This is more of a historical question about bitcoin than a technical question. Hope that's okay...

Does anyone happen to know why the public key numbered:

pub  1024D/5EC948A1 2008-10-30            

Available, for example, at pgp.mit.edu has the uid:

uid BuZz Spacedout   <[email protected]>

containing the string "BuZz Spacedout"?

I've been told that this is Satoshi's public key and I was just wondering about the origin of the name "BuZz Spacedout". Is that another pseudonym that Satoshi commonly used besides Satoshi? Anyone know why he/she/they didn't choose "Satoshi Nakamoto" rather than "BuZz Spacedout"?


2 Answers 2


This is what I see for a search on pgp.mit.eud, which points to this key:


That is a surprising result. If we download the key purported to be Nakamoto's from Bitcoin.org, we get the following fingerprint:

pub   1024D/5EC948A1 2008-10-30
      Key fingerprint = DE4E FCA3 E1AB 9E41 CE96  CECB 18C0 9E86 5EC9 48A1
uid                  Satoshi Nakamoto <[email protected]>
sub   2048g/D6AAA69F 2008-10-30

Downloading the key from pgp.mit.edu seems to provide a key with the same fingerprint (notice it says that the key is updated, not new:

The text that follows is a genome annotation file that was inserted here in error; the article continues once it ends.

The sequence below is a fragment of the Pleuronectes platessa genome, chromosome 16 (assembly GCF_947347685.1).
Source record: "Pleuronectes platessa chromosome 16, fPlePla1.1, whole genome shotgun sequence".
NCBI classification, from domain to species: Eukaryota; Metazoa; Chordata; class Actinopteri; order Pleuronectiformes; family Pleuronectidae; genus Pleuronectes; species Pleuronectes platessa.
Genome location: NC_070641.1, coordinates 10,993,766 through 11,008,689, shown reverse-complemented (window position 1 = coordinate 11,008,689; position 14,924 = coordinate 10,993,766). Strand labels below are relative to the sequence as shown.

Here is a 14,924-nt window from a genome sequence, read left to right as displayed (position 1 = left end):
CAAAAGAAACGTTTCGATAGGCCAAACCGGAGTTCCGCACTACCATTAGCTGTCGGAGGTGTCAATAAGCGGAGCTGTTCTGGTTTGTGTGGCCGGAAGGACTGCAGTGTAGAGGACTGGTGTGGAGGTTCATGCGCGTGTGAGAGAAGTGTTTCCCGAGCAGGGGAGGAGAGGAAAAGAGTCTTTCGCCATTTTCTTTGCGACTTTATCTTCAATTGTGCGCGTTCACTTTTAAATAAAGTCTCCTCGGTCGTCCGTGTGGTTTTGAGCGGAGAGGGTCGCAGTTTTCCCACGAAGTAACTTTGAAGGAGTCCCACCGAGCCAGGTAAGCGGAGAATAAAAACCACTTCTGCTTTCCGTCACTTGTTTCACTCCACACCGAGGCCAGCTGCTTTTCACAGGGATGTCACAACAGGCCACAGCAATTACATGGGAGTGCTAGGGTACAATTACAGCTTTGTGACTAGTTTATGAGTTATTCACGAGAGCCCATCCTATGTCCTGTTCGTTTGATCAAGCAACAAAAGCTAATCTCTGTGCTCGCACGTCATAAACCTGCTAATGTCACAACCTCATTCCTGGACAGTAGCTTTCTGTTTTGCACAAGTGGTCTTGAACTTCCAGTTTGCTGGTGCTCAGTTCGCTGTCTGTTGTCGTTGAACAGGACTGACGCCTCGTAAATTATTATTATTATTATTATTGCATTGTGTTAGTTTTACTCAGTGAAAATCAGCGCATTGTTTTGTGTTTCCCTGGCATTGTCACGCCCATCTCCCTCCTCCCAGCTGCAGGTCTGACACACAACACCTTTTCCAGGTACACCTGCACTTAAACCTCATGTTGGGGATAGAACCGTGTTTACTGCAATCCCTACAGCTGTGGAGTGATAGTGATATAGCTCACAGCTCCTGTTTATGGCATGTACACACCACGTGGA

$ gpg --keyserver pgp.mit.edu --recv-keys 5ec948a1
gpg: requesting key 5EC948A1 from hkp server pgp.mit.edu
gpg: key 5EC948A1: "Satoshi Nakamoto <[email protected]>" not changed
gpg: Total number processed: 1
gpg:         new signatures: 36

However, when I list the updated key, it hasn't changed (as the previous message indicated, there are only new signatures):

$ gpg -k satoshi
pub   1024D/5EC948A1 2008-10-30
uid                  Satoshi Nakamoto <[email protected]>
sub   2048g/D6AAA69F 2008-10-30

I've tried adding other options like -vv for verbose and --list-options=show-unusable-uids for possibly retired user identities but I've been unable to find the "BuZz Spacedout" identity. I also tried running the ASCII-armored text through a base64 decoder, but that didn't give me usable results.

I don't know enough about GPG to investigate the actual key contents further. What I suspect happened is:

  1. Someone used a tool to brute-force enough of Nakamoto's key id that the MIT keyserver got confused.

  2. The MIT keyserver was confused in another way.

Happily, local GPG (which is what's important) doesn't seem to be confused at all, so we can be pretty sure it's not the case that Nakamoto has the total lame stoner name of BuZz SpacedOut.


PGP keys can be backdated and they may contain arbitrary user IDs. If there is no evidence that this is indeed a key that has been used by Satoshi Nakamoto, and if there's no trustworthy signature, you can't reasonably assume that it's genuine.

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